About Jim Snidero
The reissuing of Strings celebrates 20 years since the original recording — and memorializes 20 years since the attack on the Twin Towers, an attack that affected the recording in unprecedented ways. Saxophonist Jim Snidero was headed to the recording studio for this album on September 11, 2001. When he descended into the subway tunnels at 8:30 that morning, the twin towers were still standing. When he arrived in Brooklyn, the air was filled with smoke and floating work documents from the decimated offices. It was obvious they would have to reschedule. When they regrouped two months later, it was a somber meeting and the emotion everyone held in their hearts seeped into the music. Song titles like “Forever Gone,” “On the Banks of the Hudson,” and “The Talk of the Town,” suddenly held much different meanings than they previously anticipated.
You would never guess from listening, but saxophonist Jim Snidero had never written for strings before this album. He originally planned to record the project for a label that would connect him with an arranger, but when the label dropped the project, he decided to dig into string arranging himself. Jim delved into recordings from musicians like Clare Fischer and Nelson Riddle, listening closely to the way they created different textures through voicings. Through it all, he learned to paint musical pictures for songs like “River Suite, Pt. 1: Dawn,” “River Suite, Pt.2: On the Banks,” and “River Suite, Pt.3: Torrent.”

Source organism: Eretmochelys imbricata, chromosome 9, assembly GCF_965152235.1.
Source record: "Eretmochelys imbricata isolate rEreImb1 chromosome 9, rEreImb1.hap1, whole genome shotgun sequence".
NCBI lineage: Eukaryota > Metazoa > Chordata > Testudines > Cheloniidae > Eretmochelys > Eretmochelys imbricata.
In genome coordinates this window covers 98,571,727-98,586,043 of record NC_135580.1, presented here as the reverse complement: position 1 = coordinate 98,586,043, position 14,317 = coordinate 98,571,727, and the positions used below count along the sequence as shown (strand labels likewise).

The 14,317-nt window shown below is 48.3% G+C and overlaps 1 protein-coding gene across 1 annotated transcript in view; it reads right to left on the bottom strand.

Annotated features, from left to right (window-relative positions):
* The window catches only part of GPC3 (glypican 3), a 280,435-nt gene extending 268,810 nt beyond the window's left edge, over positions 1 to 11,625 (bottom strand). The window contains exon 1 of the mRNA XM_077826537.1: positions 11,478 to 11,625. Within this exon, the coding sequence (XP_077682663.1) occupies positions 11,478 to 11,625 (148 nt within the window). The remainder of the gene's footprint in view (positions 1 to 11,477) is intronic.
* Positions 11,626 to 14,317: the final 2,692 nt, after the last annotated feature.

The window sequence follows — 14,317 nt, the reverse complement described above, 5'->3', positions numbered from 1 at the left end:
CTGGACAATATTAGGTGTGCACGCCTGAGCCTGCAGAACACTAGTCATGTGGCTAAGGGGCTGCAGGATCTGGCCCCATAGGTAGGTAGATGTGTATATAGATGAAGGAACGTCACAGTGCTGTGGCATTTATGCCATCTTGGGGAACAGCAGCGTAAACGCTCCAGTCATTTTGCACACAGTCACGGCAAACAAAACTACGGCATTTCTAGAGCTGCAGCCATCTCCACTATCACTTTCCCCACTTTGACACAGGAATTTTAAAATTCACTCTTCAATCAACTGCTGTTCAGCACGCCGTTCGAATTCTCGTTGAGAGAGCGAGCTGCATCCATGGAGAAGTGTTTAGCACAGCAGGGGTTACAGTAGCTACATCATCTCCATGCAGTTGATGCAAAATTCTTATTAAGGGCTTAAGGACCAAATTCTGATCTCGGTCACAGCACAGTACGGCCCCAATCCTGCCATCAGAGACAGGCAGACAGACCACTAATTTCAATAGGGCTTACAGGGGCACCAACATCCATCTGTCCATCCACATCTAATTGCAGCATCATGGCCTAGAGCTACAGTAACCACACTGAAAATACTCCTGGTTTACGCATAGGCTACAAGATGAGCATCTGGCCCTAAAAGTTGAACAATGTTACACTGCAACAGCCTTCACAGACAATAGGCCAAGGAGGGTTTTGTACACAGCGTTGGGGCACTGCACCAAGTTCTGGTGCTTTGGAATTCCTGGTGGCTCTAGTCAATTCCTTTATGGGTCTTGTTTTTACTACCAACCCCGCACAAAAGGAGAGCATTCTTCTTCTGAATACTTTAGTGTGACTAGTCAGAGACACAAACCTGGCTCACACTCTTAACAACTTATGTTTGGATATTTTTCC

For example, “River Suite, Pt.1: Dawn” is written in the key of Db, which he refers to as the calmest key in music. Above sustaining chords, he plays a curious melody that characterizes the mysterious calm in the world as the sun rises each morning on the Hudson River. In “River Suite, Pt. 3: Torrent,” drummer Billy Drummond kicks up a whirlwind that portrays the chaos of storms blowing in from the ocean to Manhattan. Jim wrote “Forever Gone,” in the key of Eb minor, which he says is the saddest key in music, and cites Mozart’s Requiem as another heartbreakingly beautiful piece in Eb minor.
There’s much more to learn from Jim about his composition techniques. Listen to the full Bite-Size Jazz interview with jazz saxophonist Jim Snidero to hear more about the inspiration behind the songs of his newly reissued album Strings, how he used texture, voicings, and chord changes to represent emotions, and the album’s connection to 9/11.
“It was an intense record — you can hear that in the music. The musicians really had something to say that day”Jim Snidero
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